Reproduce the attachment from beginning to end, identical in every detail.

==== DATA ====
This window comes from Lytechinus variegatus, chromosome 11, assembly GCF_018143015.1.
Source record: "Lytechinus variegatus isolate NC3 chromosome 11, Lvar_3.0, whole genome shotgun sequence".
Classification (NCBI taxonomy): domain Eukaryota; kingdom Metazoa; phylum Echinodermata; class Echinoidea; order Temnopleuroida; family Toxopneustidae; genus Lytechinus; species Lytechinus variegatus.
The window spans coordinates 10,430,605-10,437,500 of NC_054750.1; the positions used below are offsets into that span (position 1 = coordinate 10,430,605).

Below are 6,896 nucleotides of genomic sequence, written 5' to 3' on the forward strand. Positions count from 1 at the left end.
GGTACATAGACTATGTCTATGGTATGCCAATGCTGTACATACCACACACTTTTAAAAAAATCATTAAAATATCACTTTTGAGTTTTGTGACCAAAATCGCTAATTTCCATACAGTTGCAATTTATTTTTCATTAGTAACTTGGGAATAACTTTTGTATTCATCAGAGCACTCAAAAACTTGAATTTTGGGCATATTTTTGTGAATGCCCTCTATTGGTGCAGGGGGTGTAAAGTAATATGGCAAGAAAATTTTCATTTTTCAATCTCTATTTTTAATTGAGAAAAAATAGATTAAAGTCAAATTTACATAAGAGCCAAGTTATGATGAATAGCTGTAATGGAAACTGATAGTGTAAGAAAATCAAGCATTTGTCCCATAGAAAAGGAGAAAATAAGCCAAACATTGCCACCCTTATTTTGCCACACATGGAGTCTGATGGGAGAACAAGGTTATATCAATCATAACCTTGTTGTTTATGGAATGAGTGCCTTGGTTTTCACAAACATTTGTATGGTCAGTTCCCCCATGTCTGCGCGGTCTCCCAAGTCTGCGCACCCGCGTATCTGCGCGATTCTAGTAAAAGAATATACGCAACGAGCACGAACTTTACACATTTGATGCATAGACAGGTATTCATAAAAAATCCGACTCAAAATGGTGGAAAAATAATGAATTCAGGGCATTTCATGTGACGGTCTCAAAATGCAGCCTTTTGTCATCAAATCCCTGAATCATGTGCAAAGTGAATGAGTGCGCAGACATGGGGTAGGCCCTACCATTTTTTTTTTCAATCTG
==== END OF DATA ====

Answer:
This window comes from Lytechinus variegatus, chromosome 11, assembly GCF_018143015.1.
Source record: "Lytechinus variegatus isolate NC3 chromosome 11, Lvar_3.0, whole genome shotgun sequence".
Classification (NCBI taxonomy): domain Eukaryota; kingdom Metazoa; phylum Echinodermata; class Echinoidea; order Temnopleuroida; family Toxopneustidae; genus Lytechinus; species Lytechinus variegatus.
The window spans coordinates 10,430,605-10,437,500 of NC_054750.1; the positions used below are offsets into that span (position 1 = coordinate 10,430,605).

Below are 6,896 nucleotides of genomic sequence, written 5' to 3' on the forward strand. Positions count from 1 at the left end.
GGTACATAGACTATGTCTATGGTATGCCAATGCTGTACATACCACACACTTTTAAAAAAATCATTAAAATATCACTTTTGAGTTTTGTGACCAAAATCGCTAATTTCCATACAGTTGCAATTTATTTTTCATTAGTAACTTGGGAATAACTTTTGTATTCATCAGAGCACTCAAAAACTTGAATTTTGGGCATATTTTTGTGAATGCCCTCTATTGGTGCAGGGGGTGTAAAGTAATATGGCAAGAAAATTTTCATTTTTCAATCTCTATTTTTAATTGAGAAAAAATAGATTAAAGTCAAATTTACATAAGAGCCAAGTTATGATGAATAGCTGTAATGGAAACTGATAGTGTAAGAAAATCAAGCATTTGTCCCATAGAAAAGGAGAAAATAAGCCAAACATTGCCACCCTTATTTTGCCACACATGGAGTCTGATGGGAGAACAAGGTTATATCAATCATAACCTTGTTGTTTATGGAATGAGTGCCTTGGTTTTCACAAACATTTGTATGGTCAGTTCCCCCATGTCTGCGCGGTCTCCCAAGTCTGCGCACCCGCGTATCTGCGCGATTCTAGTAAAAGAATATACGCAACGAGCACGAACTTTACACATTTGATGCATAGACAGGTATTCATAAAAAATCCGACTCAAAATGGTGGAAAAATAATGAATTCAGGGCATTTCATGTGACGGTCTCAAAATGCAGCCTTTTGTCATCAAATCCCTGAATCATGTGCAAAGTGAATGAGTGCGCAGACATGGGGTAGGCCCTACCATTTTTTTTTTCAATCTG